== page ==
Wednesday, May 18, 2011

Unlovely specimens

Me breaking free
I've been in this writing business for a while now and I'm still learning.
For instance, did you know that some of the most valuable information archeaologists get is from ancient people's spit and, uh, you-know-what?
(I learned this while exploring the Danger and Jukebox Caves near Wendover this past weekend with the state archeaologists.)
It seems when old Indian men and women chewed on tough grasses and weeds the grass and weed eventually worked down to a sort of gummy wad that provided some nutrients for a while.
After they spit the wad out, it stayed around on the ground until dust and other debris covered it up and preserved it.
Now scientists can go back to these things (called quids) and analyze the DNA to find out all sorts of stuff.
It's quite remarkable really.
And since there are tens of thousands in the caves, they're considered part of a treasure trove.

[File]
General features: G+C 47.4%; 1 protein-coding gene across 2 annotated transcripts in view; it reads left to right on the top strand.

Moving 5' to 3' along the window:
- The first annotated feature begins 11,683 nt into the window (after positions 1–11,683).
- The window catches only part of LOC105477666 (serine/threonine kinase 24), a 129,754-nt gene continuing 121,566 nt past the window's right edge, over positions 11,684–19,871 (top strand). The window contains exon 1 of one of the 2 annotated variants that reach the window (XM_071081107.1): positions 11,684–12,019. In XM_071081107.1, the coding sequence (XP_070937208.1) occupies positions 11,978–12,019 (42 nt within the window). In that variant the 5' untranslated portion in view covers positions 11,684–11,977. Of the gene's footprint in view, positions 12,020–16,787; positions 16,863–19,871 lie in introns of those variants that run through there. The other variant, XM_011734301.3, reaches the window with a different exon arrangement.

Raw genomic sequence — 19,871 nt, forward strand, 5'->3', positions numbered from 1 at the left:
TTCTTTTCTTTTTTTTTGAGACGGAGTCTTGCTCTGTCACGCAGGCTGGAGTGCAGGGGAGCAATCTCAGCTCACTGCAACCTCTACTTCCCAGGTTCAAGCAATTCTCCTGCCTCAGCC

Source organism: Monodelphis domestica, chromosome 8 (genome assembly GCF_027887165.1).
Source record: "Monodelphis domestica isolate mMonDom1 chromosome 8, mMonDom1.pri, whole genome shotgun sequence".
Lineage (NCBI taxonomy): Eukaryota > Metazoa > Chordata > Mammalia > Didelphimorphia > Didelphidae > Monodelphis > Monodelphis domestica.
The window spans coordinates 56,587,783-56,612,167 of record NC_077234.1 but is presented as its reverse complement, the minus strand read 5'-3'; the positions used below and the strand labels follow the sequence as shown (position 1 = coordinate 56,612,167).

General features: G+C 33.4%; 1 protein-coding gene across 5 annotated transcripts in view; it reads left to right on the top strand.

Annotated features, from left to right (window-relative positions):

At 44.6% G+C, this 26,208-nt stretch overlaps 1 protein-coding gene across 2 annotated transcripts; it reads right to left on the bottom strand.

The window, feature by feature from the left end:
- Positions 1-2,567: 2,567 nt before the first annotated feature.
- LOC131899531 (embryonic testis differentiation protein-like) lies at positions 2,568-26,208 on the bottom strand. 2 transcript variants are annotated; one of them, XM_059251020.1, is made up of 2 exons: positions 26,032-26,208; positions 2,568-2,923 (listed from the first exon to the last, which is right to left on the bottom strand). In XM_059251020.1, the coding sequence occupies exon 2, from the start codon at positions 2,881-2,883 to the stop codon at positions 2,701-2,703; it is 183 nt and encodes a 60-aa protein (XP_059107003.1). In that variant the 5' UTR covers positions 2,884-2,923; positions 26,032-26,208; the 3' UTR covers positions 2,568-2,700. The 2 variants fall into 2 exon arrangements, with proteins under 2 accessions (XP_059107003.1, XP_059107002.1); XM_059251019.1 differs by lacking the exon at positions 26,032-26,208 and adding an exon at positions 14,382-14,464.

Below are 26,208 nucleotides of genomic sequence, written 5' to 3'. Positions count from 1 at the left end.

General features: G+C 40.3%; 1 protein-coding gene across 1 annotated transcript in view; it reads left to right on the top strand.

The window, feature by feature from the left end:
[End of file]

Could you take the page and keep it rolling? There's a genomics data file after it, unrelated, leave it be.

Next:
I just couldn't help sort of silently gagging at the thought.
But even more unappealing are the coprolites — bits of fossilized dung left over from both animals and humans who lived hundreds and thousands of years back.
Plastic gloves please
Apparently there's a wealth of information in these "unlovely specimens."
Research gurus can tell what the people ate, what diseases they carried and how they died. They can unearth all sorts of valuable clues if you can get past what coprolites really are.
The coprolite the assistant state archeaologist held up for us to see was full of fibrous materials.
Looked to me like the guy it came from was on a Shredded Wheat diet.
What a legacy to leave.

1 comment:

  1. Not enjoyable to contemplate, but nevertheless using the techniques that require us to give specimens in order to determine if we are well or ill.